13. Well my brownorum female nearly killed the male so they have now been separated. I think rather than attempting to spawn she was attempting to murder him. Of course he is now moping around in the plastic container I have him floating in doing his best to get back in with the female. His fins are almost completely gone so I want them to heal up properly. I had a heart attack the other day. I startled my sp. apiapi female and before she swam off she flicked twice against the substrate. My mind immediately went to velvet (I checked the ammonia levels just in case and they were 0ppm), but I checked over everyone very thoroughly with my torch and could not see a single sign of external parasites. I also checked my brownorum and hendra tanks and didn't see anything amiss there either.
  14. Brownorum female is doing alright. Apart from a few scrapes on her head and a small amount of difficulty with swimming (I think I damaged a pectoral), she appears to have no lasting effects. I think she actually spawned with the male yesterday as she was in and out of one of the film canisters and I haven't seen him out. I've cut individual siphons up out of plastic tubing for my sp. apiapi, hendra and brownorum pairs. I was originally removing water using a measuring cup but I kept scooping out all my duckweed and it was an awfully tedious and inefficient way of doing water changes. As you can probably see in the classifieds I have decided to put my stiktos pair up for sale. I have been considering doing it for a few weeks now but had to ask mum first to make sure she was alright with it. They are lovely fish and I've never had any problems with them. I just want to focus solely on my coccina complex species. Now if only mum would let me get rid of her unimaculata pair I would be happy I also had my fish room assistant in with me helping do some tank maintenance. Mostly this involved her laying up against the door so I couldn't open it and trying to work up the courage to sniff Bandit. He doesn't tolerate crap from dogs and while he has mellowed out in his old age he is not adverse to using his claws to get his point across. Nike was fortunate in that she got him while he was old. Ares got a massive scratch on his face when he was younger because he thought bailing Bandit up under the slide in the backyard was a good idea! Nike is a weird dog. If you come to my house and one of the dogs sounds like it is going to rip your jugular out, that is her. She is actually scared of most things, particularly small dogs in jackets.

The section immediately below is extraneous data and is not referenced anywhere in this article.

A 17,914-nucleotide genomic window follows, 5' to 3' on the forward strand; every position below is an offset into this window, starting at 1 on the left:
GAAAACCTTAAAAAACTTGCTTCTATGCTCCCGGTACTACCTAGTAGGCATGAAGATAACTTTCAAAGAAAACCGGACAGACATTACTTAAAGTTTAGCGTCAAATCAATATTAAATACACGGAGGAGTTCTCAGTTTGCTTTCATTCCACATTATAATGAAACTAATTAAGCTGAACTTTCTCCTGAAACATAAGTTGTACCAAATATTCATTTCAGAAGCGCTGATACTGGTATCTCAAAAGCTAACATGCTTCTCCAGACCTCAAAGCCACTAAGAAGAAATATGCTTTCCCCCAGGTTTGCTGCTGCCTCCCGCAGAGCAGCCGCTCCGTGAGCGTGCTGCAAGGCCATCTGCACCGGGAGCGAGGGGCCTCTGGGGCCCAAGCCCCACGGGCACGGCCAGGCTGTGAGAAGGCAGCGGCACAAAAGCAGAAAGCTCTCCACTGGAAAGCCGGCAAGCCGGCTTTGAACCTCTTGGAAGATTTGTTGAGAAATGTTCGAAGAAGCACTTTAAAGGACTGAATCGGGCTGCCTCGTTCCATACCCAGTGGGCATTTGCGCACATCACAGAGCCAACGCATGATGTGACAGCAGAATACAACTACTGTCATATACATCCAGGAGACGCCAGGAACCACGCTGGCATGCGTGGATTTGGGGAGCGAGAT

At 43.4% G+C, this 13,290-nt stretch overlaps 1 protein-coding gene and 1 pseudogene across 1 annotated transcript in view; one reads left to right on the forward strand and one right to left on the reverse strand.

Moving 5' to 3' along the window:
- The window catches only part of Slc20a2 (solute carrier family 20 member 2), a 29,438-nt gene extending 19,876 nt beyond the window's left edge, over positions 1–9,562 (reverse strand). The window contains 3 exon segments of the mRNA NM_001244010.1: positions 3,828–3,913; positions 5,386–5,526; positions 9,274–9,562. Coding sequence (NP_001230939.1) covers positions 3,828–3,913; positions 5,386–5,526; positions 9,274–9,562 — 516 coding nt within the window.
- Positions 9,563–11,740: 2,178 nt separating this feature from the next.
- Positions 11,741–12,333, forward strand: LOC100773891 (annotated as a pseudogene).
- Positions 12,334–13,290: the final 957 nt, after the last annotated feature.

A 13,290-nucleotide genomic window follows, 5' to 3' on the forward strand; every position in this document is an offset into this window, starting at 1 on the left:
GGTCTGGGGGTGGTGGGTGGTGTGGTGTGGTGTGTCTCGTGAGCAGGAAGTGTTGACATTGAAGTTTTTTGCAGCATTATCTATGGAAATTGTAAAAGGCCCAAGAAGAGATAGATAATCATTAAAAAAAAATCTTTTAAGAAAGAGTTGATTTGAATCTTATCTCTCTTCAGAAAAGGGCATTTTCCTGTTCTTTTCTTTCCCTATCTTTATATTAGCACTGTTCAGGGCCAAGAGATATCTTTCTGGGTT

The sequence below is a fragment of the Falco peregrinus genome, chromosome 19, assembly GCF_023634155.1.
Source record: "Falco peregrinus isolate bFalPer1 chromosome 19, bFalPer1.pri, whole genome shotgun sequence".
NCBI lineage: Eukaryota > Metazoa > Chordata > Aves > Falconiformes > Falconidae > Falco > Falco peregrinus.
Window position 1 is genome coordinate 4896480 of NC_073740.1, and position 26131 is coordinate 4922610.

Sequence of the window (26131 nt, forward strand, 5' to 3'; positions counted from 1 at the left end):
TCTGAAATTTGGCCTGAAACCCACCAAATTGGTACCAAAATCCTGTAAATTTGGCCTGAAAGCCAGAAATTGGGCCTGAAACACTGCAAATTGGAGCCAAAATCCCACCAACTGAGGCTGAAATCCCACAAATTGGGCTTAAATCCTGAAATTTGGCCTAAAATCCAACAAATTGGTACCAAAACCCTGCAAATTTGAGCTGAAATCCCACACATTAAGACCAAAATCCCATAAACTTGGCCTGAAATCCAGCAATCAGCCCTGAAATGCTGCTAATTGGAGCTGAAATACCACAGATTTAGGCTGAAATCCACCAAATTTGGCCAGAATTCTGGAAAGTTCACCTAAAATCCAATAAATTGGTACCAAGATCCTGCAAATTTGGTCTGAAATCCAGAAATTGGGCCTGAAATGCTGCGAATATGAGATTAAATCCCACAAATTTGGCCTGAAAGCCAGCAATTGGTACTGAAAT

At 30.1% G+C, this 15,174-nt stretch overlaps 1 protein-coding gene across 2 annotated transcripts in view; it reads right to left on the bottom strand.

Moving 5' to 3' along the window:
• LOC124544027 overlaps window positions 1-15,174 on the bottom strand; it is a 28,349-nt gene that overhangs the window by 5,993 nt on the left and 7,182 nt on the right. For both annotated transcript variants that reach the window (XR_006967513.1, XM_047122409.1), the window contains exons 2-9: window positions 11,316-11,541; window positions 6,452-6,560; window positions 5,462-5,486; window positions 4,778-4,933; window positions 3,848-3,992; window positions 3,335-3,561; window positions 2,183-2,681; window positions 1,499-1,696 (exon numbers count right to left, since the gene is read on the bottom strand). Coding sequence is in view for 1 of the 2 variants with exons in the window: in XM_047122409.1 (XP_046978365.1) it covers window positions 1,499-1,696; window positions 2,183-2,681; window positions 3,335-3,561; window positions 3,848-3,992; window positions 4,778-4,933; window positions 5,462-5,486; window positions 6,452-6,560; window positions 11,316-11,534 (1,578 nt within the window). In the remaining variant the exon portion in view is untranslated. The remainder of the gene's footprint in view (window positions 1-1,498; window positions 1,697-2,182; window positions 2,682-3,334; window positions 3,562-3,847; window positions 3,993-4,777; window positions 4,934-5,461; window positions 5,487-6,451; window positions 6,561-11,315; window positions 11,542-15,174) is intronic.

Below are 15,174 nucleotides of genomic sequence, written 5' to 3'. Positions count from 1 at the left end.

15. So sorry to hear that. You are most likely looking at several weeks of treatment even though most of the velvet/ich treatments tell you they can cure it in three to five days. It's a bloody difficult parasite to kill and unlike ich it does seem to be able to stay with the fish a long while without causing a full-blown infection. It's fortunate you noticed early on. Then at least the fish aren't already too stressed or sick going into treatment. Good luck with getting it cured. We were only talking the other day about how you hadn't had it in your tanks.